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Catholic Recipe: Insalata Ambrosiana


  • 4 large beets (approx. 2 1/2 lbs) — stems removed
  • 1 1/2 cups walnuts or pecans (6 oz.)
  • 3 teaspoons walnut oil
  • 2 teaspoons olive oil
  • 1 1/2 teaspoons red wine vinegar
  • 1 teaspoon honey
  • 1/2 teaspoon coarsely ground pepper
  • 1/2 teaspoon salt
  • 1/2 teaspoon ground ginger
  • 2 shallots — minced
  • 6 heads Belgian endive (approx. 2 pounds) — sliced crosswise 1/2 inch thick
  • 6 ounces soft goat cheese
  • prosciutto slices — optional
  • Parmesan cheese shavings — optional


Serves: 4 - 6

Prep Time: 1 hour

Difficulty:  N/A

Cost:  N/A

For Ages: n/a



Food Categories (1)


Feasts (1)

This Lombard salad can be adapted with the use of local greens and nuts. With the addition of thin slices of prosciutto and ample shavings of parmesan, this recipe for six can serve four as a main dish.

NOTES: St. Ambrose is also known as the "Honey-Tongued Doctor," a pun on the saint's name (the word for honey in Latin is ambrosia); his preaching was said to be mellifluous, as sweet as flowing honey. Also according to legend, when Ambrose was a baby, a swarm of bees settled on his mouth, an omen that he would be a great orator. St. Ambrose is the patron of bee keepers, bees, candlemakers, domestic animals, learning, Milan Italy, and students. He is often depicted with a beehive or bees in his iconography, symbols which also indicate wisdom.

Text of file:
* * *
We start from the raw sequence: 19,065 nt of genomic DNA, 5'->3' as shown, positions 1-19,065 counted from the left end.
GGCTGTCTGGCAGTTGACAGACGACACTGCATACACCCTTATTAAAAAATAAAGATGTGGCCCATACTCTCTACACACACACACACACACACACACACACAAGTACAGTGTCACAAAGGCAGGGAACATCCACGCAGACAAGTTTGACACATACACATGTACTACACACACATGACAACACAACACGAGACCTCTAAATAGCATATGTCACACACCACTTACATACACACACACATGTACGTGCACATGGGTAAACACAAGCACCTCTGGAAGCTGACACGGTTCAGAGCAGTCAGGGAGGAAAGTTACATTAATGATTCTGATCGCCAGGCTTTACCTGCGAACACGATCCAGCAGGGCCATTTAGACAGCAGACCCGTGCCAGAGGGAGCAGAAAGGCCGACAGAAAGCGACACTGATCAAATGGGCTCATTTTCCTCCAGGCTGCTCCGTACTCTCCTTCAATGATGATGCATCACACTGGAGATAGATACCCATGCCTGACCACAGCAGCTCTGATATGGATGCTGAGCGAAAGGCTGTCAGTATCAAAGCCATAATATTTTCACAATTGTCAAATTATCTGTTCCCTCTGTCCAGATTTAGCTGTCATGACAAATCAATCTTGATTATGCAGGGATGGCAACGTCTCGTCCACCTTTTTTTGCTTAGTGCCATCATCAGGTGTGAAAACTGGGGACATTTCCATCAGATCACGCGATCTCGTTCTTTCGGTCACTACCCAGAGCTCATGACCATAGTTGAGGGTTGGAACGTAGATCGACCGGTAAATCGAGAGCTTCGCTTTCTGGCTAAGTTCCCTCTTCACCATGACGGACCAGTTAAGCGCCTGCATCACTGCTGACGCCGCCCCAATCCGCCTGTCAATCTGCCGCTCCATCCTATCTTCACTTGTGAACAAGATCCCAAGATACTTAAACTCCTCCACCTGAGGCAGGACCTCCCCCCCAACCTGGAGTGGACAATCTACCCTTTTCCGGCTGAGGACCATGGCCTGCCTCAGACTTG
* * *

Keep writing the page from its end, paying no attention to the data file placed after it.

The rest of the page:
Preheat the oven to 350 degrees.

Cover the beets with cold water in a large pan and bring to a boil. Reduce the heat and allow the beets to continue boiling until easily pierced with a fork, about 25-30 minutes. (Do not let them become mushy.) Place the beets on a plate to cool.

As the beets are cooking, spread the walnuts on a baking sheet and toast them in oven for another 8 minutes. Turn them over and continue to toast for another 8 minutes. The nuts should be evenly browned. Transfer to a plate.

Combine the walnut and olive oils, vinegar, honey, pepper, salt, ginger, and minced shallots in a small bowl and mix vigorously. Set the bowl aside.

Peel the beets and then cut them into 2-inch wedges. In a large bowl, toss the sliced endive with 2 or 3 tablespoons of the dressing and then arrange on a platter.

Add the beets to the bowl and toss with the rest of the dressing. Arrange the beets on the endive.

If adding prosciutto slices, first arrange them on the endive and then scatter the beets on top. Crumble the goat cheese on top of the salad and garnish with walnuts or pecans. Omit the goat cheese if using Parmesan shavings.

Serve immediately.

Recipe Source: La Cucina Egeriana: Times, Tastes and Tables — A Cookbook for Feasts and Seasons by Eleanor Bernstein, et al, Editors, Notre Dame Center for Pastoral Liturgy, 1997